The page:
Raf kinase inhibitor protein (RKIP) in cancer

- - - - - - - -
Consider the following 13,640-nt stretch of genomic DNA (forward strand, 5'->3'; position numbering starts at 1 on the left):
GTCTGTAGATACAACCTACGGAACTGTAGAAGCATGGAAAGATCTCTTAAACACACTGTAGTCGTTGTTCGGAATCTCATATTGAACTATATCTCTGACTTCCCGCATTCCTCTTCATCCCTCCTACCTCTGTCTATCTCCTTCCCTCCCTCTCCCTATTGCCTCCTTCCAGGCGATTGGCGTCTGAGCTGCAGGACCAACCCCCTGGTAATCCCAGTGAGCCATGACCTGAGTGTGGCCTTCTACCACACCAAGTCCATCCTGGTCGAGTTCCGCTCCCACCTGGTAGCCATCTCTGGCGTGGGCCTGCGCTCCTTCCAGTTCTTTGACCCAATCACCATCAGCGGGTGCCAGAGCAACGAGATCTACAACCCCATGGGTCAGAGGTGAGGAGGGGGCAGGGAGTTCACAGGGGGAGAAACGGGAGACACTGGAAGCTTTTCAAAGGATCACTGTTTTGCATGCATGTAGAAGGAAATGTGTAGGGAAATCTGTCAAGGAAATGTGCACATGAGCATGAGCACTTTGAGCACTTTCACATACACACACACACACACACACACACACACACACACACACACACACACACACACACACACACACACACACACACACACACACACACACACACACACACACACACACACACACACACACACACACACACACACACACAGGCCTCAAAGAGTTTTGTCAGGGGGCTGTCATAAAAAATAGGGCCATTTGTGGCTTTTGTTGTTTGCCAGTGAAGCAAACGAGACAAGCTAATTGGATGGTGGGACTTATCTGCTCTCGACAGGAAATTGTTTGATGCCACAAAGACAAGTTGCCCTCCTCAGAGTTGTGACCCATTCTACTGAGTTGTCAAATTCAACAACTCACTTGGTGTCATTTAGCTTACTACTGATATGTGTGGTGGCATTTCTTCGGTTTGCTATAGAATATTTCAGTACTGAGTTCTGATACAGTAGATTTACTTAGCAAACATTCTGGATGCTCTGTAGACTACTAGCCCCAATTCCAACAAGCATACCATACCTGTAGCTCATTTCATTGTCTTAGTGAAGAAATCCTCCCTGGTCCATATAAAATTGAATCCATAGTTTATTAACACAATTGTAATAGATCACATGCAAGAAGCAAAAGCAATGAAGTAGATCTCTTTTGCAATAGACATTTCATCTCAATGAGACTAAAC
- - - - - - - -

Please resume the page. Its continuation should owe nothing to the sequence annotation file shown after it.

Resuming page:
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Raf kinase inhibitory protein (RKIP) was initially identified as phosphatidylethanolamine binding protein in bovine brain. It was later identified as a protein that inhibits Raf kinase activation of MEK. Further exploration has revealed that RKIP modulates several other signaling pathways including NF–κB and G-protein signaling. A gene array screen revealed that RKIP expression was low in a metastatic compared with non-metastatic prostate cancer cell line. Further experiments revealed that RKIP fits the criteria for a metastasis suppressor gene. RKIP expression has been shown to be downregulated in metastatic tissues, compared with non-metastatic tissue in multiple cancers, suggesting that loss of RKIP metastasis suppressor activity is a broad mechanism leading to metastasis. Additionally, loss of RKIP has been shown to impact therapy through conferring radioresistance and chemoresistance. Taken together, these data indicate understanding RKIP’s contributions to cancer may lead to important therapeutic strategies to prevent metastasis and promote therapeutic efficacy.